In the mid-2000s, a new class of drug was introduced, which has been so effective, it has since become standard of care for patients with wet AMD.6-9,11 Vascular endothelial growth factor (VEGF), secreted by the damaged  retina  in AMD, is a signalling protein that promotes the growth and leakage of new blood vessels. Anti- VEGF drugs injected into the vitreous of the eye controls exudation from the neovascularization of the retina and delays further central vision loss in up to 90 percent of treated eyes.10,11 However, despite its overall efficacy, there remains a broad range of patient responses, with reports of over 50 percent of patients still having bleeding or leakage from the abnormal blood vessels in their eyes after 3 months of treatment.9,12 This indicates that there are other disease mechanisms at play that are not predominantly VEGF-driven, and which could present novel targets for treatment, especially in patients who do not respond optimally to anti-VEGF therapies. Furthermore, the improved understanding of these mechanisms could also reveal new biomarkers for predicting anti-VEGF treatment response more precisely than current markers, allowing physicians and patients to make better informed decisions about management options.8

Shared risk factors between AMD and many systemic disorders suggests that AMD may be a manifestation of systemic disease.14 To understand more comprehensively what is going on in the body of patients with wet AMD, researchers at the Ocular Proteomics Platform at Singapore Eye Research Institute (SERI, Singapore), in collaboration with clinicians and researchers at the Singapore National Eye Centre (SNEC), the National University of Singapore (NUS, Singapore), the Agency for Science, Technology and Research (A*STAR, Singapore), and the University of Colorado (CU, USA), investigated the serum metabolomic profiles of patients with wet AMD.8,13 Metabolomics is the systematic study of all the metabolites present within a biological system.15 This means the large-scale qualitative and quantitative analyses of hundreds of thousands of small, biologically active molecules from complex biological samples.16-18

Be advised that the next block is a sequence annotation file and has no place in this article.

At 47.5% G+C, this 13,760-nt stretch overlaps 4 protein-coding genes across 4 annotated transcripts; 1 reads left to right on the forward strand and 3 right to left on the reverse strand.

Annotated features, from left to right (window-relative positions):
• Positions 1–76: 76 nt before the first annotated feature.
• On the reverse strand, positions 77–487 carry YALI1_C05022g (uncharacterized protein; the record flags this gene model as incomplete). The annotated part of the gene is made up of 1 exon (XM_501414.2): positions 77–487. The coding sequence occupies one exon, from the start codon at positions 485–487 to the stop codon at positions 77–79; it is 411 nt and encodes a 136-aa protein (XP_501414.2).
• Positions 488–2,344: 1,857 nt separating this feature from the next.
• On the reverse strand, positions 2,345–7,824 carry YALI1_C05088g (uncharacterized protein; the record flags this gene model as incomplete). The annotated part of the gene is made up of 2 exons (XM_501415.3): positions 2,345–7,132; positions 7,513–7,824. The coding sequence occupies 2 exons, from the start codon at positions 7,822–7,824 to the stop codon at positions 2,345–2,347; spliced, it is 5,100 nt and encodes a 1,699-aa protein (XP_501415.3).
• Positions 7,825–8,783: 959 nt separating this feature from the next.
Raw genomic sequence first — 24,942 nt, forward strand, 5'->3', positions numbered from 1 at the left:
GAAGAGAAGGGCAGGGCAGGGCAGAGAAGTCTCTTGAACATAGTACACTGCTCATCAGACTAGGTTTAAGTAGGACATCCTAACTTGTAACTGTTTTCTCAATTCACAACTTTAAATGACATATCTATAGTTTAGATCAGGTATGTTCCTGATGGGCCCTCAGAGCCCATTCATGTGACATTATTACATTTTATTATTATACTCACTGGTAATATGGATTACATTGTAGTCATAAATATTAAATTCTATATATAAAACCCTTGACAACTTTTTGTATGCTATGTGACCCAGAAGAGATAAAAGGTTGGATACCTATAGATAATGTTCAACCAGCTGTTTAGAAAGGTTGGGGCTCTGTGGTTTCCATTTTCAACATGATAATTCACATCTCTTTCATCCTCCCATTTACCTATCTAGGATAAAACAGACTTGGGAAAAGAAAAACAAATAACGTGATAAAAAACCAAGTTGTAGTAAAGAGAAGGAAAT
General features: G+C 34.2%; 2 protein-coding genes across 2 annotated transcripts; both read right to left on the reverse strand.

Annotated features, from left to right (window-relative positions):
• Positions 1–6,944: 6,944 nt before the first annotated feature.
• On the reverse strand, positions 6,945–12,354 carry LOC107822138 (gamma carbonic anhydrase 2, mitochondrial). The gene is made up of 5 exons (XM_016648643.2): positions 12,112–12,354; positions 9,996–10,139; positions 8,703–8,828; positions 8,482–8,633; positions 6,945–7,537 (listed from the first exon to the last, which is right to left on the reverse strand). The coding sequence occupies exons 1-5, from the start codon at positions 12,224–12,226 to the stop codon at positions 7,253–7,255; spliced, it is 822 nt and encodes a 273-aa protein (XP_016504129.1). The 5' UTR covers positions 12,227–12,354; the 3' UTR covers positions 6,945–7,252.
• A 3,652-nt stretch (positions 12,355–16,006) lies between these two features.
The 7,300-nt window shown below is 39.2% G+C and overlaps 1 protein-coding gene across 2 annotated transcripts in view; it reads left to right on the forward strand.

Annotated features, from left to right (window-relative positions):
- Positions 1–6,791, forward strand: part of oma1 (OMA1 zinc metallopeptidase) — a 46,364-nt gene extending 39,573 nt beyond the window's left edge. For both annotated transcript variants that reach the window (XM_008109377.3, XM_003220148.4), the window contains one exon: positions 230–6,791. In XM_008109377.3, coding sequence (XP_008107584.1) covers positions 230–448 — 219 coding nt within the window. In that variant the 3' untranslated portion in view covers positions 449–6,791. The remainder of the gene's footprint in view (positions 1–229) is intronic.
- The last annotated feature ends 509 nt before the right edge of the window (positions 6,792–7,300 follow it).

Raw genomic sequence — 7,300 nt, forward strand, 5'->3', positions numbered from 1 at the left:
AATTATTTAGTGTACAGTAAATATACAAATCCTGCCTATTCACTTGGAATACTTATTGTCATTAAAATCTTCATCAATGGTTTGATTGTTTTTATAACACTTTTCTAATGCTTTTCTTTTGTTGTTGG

Metabolomic studies require advanced analytical techniques, particularly mass spectrometry (MS), which provides the necessary combination of analytical sensitivity and selectivity. The researchers at SERI, NUS, A*STAR and CU applied MS methods coupled with liquid chromatography (LC) using innovative technologies and instruments such as the SCIEX TripleTOF 5600 systems with data-independent acquisition (DIA) to detect comprehensively all the metabolites present in the samples, no matter how low or high their abundance.8,13 Metabolic profiles are examined using different types of samples, such as tear fluid and blood serum. Metabolomes were compared between individuals with AMD and age-matched healthy controls to identify markers of AMD disease.13 The study showed that individuals with AMD contained higher concentrations of certain molecules in their sera than healthy controls did, including glycerophospholipids, some amino acids and omega fatty acids.13